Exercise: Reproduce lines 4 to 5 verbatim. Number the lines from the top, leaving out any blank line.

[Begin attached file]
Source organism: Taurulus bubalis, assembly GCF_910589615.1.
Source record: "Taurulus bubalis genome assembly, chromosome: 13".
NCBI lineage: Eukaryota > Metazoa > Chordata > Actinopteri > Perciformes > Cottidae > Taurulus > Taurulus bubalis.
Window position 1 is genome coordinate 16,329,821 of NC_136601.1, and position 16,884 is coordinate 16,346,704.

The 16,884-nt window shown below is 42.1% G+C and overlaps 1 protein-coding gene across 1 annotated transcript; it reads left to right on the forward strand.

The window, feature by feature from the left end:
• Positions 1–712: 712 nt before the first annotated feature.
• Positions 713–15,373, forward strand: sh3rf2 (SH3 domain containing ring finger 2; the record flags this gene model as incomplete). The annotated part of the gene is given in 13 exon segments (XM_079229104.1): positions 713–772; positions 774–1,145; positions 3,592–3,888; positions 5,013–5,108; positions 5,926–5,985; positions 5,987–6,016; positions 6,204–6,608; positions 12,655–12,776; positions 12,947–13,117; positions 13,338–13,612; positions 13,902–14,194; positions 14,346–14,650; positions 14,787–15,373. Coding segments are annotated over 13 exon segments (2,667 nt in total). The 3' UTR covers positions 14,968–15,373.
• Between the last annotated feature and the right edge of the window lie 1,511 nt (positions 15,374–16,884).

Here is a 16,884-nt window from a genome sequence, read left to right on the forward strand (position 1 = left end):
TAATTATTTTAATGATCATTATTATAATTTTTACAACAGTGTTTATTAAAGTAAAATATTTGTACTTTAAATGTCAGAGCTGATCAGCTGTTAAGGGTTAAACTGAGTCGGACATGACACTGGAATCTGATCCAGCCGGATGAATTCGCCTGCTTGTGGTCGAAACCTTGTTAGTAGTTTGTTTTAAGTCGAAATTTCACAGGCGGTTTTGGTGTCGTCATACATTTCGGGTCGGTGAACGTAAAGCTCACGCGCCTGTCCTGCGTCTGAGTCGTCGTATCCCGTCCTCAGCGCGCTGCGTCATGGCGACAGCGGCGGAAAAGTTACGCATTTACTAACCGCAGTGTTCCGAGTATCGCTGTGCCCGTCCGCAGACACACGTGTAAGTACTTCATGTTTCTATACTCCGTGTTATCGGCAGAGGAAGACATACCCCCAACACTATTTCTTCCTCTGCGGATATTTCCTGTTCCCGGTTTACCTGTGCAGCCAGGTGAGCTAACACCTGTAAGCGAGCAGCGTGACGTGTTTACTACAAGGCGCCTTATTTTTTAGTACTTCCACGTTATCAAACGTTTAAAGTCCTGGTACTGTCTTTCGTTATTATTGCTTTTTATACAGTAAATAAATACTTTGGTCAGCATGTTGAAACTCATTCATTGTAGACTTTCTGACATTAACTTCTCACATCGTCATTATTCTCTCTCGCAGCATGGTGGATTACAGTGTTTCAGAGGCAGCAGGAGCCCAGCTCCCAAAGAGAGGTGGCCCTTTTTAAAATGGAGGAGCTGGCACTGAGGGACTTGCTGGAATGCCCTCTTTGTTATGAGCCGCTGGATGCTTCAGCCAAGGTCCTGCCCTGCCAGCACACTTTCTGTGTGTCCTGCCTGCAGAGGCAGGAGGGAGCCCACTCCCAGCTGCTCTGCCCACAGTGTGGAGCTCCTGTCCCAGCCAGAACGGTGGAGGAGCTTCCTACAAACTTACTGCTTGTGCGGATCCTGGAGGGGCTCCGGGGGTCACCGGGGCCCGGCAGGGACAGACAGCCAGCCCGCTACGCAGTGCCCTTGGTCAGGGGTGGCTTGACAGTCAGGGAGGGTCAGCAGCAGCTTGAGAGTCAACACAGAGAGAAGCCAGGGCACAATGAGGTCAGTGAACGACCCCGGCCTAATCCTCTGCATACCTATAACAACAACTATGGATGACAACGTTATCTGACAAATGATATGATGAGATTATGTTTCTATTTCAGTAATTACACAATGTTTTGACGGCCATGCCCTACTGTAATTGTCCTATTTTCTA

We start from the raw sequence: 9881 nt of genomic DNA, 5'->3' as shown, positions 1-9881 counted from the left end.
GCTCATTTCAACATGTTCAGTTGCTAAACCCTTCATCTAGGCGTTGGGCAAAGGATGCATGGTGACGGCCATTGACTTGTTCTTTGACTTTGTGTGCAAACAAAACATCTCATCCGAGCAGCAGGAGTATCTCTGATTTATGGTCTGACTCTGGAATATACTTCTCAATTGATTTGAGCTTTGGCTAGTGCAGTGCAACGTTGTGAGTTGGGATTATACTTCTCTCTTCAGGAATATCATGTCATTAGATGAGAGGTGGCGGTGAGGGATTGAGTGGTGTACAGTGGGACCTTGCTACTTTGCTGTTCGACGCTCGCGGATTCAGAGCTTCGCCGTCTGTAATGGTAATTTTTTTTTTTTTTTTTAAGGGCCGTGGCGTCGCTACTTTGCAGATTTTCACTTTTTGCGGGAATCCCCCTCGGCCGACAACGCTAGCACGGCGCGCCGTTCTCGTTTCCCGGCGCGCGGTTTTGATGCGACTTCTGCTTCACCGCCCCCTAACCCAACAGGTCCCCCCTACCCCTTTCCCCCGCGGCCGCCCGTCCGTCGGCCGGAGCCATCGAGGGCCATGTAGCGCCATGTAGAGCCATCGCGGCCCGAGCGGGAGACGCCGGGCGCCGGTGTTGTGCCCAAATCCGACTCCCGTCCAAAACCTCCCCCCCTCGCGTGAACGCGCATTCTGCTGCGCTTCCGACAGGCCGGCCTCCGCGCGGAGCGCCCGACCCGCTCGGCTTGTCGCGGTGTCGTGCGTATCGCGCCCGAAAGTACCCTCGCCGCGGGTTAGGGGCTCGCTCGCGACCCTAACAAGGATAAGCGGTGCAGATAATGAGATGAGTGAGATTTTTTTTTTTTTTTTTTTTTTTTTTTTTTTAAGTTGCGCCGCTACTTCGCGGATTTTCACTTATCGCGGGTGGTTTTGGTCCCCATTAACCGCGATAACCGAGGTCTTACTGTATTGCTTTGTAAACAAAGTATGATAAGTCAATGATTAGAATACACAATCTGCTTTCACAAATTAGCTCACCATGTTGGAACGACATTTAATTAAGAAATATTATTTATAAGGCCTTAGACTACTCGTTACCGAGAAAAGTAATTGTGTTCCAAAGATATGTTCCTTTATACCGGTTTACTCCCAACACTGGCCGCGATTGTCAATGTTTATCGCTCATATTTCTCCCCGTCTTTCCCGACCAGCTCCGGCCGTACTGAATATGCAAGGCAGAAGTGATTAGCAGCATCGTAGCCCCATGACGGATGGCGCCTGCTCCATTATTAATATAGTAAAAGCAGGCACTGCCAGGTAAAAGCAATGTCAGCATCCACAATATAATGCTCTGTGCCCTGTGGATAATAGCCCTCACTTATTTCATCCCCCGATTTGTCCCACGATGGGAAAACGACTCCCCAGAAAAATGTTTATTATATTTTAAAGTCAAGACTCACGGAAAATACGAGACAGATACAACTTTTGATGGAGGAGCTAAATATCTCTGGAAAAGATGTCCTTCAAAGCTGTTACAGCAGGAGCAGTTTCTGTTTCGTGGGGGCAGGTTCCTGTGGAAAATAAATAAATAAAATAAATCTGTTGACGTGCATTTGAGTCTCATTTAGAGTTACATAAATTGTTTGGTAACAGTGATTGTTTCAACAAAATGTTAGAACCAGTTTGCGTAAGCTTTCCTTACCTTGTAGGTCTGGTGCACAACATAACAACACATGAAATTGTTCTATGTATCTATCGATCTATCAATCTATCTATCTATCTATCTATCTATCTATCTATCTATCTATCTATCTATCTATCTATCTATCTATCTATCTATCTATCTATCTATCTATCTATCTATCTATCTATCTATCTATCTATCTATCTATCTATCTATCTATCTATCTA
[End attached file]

Window position 1 is genome coordinate 16,329,821 of NC_136601.1, and position 16,884 is coordinate 16,346,704.

The 16,884-nt window shown below is 42.1% G+C and overlaps 1 protein-coding gene across 1 annotated transcript; it reads left to right on the forward strand.